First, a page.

All of our DNA, or genetic code, is stored like wound-up string in our cells' chromosomes. The two ends of a chromosome consist of short DNA sequences that are repeated many times. These sequences, called telomeres, protect the ends of the chromosomes. Carnegie's own Barbara McClintock, one of the first scientists to study telomeres, discovered something different about the DNA at the end of chromosomes in corn, and realized it was a unique sequence that created a “cap.” Since then, scientists have made a lot of progress in understanding the function of these telomeres, how they are created, and how they relate to cell health and aging.Two telomere research experts will shed light on the mysteries of telomeres and chromosomes, and how they relate to human health and disease.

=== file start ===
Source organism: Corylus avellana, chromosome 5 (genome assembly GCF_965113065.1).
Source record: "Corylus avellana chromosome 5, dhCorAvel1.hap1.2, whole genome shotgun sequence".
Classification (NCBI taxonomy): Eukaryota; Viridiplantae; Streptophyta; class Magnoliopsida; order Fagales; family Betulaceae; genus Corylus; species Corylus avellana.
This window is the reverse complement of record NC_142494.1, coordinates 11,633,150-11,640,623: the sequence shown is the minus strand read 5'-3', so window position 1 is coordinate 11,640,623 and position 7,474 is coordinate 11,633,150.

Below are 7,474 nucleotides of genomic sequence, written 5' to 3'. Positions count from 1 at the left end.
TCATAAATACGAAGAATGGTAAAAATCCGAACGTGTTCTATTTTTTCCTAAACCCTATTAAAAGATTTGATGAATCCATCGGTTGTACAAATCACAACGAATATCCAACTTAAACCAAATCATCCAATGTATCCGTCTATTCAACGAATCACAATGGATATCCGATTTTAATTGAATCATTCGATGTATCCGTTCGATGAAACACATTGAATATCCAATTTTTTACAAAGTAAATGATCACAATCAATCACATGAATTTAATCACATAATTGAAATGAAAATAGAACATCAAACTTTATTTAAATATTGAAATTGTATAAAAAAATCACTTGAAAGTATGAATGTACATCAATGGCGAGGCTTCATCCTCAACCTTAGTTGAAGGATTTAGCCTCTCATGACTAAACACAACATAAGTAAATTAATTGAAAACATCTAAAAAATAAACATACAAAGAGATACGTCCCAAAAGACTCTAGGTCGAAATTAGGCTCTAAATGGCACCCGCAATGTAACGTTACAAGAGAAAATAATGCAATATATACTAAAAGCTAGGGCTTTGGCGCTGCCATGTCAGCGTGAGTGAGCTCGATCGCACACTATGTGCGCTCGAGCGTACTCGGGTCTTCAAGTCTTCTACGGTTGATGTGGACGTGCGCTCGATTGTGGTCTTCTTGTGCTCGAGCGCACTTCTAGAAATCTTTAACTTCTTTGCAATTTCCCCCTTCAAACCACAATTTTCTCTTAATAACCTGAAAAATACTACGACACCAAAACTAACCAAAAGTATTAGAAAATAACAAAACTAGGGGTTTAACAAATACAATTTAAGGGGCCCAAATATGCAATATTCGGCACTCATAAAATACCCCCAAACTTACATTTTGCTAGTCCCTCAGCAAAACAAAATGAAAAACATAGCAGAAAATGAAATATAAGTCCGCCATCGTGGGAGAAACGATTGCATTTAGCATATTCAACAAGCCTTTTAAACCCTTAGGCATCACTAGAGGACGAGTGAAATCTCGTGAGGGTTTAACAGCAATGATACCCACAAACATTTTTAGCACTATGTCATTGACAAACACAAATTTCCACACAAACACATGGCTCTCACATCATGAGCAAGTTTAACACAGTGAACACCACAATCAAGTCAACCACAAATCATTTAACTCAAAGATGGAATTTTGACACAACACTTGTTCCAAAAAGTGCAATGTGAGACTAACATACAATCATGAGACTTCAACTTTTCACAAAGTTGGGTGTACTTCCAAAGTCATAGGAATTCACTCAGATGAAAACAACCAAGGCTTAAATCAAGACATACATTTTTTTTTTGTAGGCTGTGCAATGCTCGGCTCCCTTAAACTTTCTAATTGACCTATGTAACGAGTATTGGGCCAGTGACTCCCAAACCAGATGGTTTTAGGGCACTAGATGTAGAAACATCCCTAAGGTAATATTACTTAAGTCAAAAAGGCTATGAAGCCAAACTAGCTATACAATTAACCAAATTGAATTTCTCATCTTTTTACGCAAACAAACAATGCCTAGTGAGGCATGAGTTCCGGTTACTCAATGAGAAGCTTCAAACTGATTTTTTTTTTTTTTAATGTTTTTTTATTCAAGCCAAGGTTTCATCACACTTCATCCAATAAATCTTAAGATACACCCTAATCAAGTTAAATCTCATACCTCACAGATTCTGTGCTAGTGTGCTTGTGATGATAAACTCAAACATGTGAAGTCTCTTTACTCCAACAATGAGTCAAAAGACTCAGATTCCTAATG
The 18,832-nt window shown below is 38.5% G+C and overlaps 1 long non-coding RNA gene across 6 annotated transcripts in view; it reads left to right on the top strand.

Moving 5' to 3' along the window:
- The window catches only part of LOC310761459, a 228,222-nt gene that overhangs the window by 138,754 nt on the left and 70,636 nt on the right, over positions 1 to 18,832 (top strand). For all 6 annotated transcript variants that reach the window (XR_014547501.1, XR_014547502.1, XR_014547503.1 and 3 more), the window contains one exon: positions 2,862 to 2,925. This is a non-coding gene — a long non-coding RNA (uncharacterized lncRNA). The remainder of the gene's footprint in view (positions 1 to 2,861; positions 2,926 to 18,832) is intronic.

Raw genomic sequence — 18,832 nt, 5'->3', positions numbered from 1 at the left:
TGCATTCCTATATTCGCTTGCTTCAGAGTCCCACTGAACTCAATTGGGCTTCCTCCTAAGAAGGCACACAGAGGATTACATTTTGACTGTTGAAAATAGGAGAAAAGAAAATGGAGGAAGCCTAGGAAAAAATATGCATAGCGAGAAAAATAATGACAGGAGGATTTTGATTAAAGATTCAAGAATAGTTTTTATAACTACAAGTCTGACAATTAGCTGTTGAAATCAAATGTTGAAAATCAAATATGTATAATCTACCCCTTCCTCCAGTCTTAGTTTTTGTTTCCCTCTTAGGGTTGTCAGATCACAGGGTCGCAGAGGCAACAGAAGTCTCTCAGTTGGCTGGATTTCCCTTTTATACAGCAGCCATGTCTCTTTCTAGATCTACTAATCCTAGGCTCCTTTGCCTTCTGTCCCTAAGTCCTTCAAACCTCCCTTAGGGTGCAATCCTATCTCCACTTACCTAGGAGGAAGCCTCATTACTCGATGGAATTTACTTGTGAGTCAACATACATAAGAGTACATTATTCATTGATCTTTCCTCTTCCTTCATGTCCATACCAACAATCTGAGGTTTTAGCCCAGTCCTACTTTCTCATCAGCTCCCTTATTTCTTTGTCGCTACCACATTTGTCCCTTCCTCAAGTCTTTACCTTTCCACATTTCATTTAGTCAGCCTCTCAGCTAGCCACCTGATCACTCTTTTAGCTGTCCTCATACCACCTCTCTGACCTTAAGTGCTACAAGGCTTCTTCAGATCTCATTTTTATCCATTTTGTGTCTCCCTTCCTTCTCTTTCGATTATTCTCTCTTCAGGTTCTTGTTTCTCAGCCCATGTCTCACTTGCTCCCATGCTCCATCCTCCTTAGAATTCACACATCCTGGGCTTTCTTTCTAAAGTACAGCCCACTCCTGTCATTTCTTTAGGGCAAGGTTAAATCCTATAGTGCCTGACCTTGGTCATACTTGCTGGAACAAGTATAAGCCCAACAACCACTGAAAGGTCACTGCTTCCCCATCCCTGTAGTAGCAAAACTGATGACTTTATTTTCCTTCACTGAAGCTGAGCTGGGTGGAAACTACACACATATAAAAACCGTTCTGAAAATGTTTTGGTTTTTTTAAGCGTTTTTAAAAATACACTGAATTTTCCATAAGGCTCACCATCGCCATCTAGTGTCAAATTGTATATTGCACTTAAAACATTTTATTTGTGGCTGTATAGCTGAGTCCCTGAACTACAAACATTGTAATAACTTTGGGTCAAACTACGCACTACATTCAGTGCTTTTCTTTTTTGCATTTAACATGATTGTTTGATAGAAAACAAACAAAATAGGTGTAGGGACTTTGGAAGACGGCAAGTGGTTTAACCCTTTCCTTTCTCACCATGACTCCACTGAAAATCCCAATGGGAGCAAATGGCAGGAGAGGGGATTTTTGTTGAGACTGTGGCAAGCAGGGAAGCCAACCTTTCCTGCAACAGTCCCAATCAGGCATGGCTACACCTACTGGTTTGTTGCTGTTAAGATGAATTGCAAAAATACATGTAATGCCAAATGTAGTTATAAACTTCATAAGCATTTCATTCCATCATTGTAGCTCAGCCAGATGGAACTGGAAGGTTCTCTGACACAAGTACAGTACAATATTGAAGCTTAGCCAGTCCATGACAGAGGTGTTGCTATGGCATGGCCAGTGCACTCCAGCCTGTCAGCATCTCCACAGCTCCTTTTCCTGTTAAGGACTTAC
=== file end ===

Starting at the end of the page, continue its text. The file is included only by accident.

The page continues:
Dr. Carol Greider: Daniel Nathans Professor and Director of the Department of Molecular Biology and Genetics at the Johns Hopkins School of Medicine; Nobel Laureate
Dr. Joseph Gall: Staff Scientist, Department of Embryology, Carnegie Institutionf or Science; Lasker Award recipient